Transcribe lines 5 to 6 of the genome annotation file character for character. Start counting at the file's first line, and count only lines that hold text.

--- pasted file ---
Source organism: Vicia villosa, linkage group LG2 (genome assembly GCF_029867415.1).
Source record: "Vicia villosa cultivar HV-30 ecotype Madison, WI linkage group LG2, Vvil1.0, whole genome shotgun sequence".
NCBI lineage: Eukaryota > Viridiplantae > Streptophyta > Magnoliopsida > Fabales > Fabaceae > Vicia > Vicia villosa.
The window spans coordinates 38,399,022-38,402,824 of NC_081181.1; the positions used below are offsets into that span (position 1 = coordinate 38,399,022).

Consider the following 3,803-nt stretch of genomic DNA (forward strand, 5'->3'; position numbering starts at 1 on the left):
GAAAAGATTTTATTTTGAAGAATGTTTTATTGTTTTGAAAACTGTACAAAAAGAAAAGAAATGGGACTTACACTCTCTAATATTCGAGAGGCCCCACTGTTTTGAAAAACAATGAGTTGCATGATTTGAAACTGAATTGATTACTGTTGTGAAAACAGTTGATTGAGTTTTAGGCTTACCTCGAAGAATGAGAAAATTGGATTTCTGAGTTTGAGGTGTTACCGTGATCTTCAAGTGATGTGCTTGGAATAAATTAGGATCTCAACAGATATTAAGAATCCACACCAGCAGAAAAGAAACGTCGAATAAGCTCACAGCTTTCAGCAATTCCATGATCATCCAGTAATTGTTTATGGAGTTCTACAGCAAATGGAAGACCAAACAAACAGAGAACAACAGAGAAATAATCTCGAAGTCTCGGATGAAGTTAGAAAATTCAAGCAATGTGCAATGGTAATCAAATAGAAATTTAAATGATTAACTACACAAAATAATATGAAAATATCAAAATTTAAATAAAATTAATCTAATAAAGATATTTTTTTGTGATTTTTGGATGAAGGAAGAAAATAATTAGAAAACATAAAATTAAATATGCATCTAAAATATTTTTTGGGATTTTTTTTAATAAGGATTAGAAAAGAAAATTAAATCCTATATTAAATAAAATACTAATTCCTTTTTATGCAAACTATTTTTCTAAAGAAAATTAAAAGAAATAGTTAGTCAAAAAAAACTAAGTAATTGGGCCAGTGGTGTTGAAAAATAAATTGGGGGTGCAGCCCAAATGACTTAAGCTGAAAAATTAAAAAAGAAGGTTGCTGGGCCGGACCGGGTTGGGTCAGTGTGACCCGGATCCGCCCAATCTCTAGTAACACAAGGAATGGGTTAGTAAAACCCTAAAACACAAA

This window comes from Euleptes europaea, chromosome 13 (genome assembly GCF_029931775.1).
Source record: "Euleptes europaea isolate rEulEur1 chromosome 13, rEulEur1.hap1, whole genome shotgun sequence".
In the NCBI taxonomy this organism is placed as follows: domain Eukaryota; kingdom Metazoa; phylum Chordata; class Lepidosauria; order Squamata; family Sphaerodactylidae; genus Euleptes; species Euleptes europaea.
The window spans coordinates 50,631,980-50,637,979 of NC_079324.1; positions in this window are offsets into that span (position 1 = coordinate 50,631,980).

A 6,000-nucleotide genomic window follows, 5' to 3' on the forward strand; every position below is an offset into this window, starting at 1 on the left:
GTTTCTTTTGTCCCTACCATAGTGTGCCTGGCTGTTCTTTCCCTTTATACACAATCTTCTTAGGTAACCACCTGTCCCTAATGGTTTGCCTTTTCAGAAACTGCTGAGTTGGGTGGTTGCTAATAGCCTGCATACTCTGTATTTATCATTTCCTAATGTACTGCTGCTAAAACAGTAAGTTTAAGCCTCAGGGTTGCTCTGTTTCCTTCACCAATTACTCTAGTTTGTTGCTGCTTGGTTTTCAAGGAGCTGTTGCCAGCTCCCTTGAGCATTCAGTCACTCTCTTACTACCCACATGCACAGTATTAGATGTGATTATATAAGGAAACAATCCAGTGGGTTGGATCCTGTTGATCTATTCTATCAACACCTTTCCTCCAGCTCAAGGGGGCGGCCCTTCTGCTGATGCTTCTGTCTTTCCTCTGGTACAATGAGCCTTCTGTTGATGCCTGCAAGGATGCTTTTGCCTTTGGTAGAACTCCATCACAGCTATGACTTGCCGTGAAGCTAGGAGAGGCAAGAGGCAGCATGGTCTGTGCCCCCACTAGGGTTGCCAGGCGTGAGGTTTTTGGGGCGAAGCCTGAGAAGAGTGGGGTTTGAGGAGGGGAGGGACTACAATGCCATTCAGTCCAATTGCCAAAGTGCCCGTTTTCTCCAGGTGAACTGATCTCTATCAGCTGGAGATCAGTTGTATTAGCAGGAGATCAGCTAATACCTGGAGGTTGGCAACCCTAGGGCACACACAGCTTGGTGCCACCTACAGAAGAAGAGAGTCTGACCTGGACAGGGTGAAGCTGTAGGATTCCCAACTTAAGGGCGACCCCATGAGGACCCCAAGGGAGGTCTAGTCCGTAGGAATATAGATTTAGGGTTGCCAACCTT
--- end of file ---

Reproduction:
Consider the following 3,803-nt stretch of genomic DNA (forward strand, 5'->3'; position numbering starts at 1 on the left):
GAAAAGATTTTATTTTGAAGAATGTTTTATTGTTTTGAAAACTGTACAAAAAGAAAAGAAATGGGACTTACACTCTCTAATATTCGAGAGGCCCCACTGTTTTGAAAAACAATGAGTTGCATGATTTGAAACTGAATTGATTACTGTTGTGAAAACAGTTGATTGAGTTTTAGGCTTACCTCGAAGAATGAGAAAATTGGATTTCTGAGTTTGAGGTGTTACCGTGATCTTCAAGTGATGTGCTTGGAATAAATTAGGATCTCAACAGATATTAAGAATCCACACCAGCAGAAAAGAAACGTCGAATAAGCTCACAGCTTTCAGCAATTCCATGATCATCCAGTAATTGTTTATGGAGTTCTACAGCAAATGGAAGACCAAACAAACAGAGAACAACAGAGAAATAATCTCGAAGTCTCGGATGAAGTTAGAAAATTCAAGCAATGTGCAATGGTAATCAAATAGAAATTTAAATGATTAACTACACAAAATAATATGAAAATATCAAAATTTAAATAAAATTAATCTAATAAAGATATTTTTTTGTGATTTTTGGATGAAGGAAGAAAATAATTAGAAAACATAAAATTAAATATGCATCTAAAATATTTTTTGGGATTTTTTTTAATAAGGATTAGAAAAGAAAATTAAATCCTATATTAAATAAAATACTAATTCCTTTTTATGCAAACTATTTTTCTAAAGAAAATTAAAAGAAATAGTTAGTCAAAAAAAACTAAGTAATTGGGCCAGTGGTGTTGAAAAATAAATTGGGGGTGCAGCCCAAATGACTTAAGCTGAAAAATTAAAAAAGAAGGTTGCTGGGCCGGACCGGGTTGGGTCAGTGTGACCCGGATCCGCCCAATCTCTAGTAACACAAGGAATGGGTTAGTAAAACCCTAAAACACAAA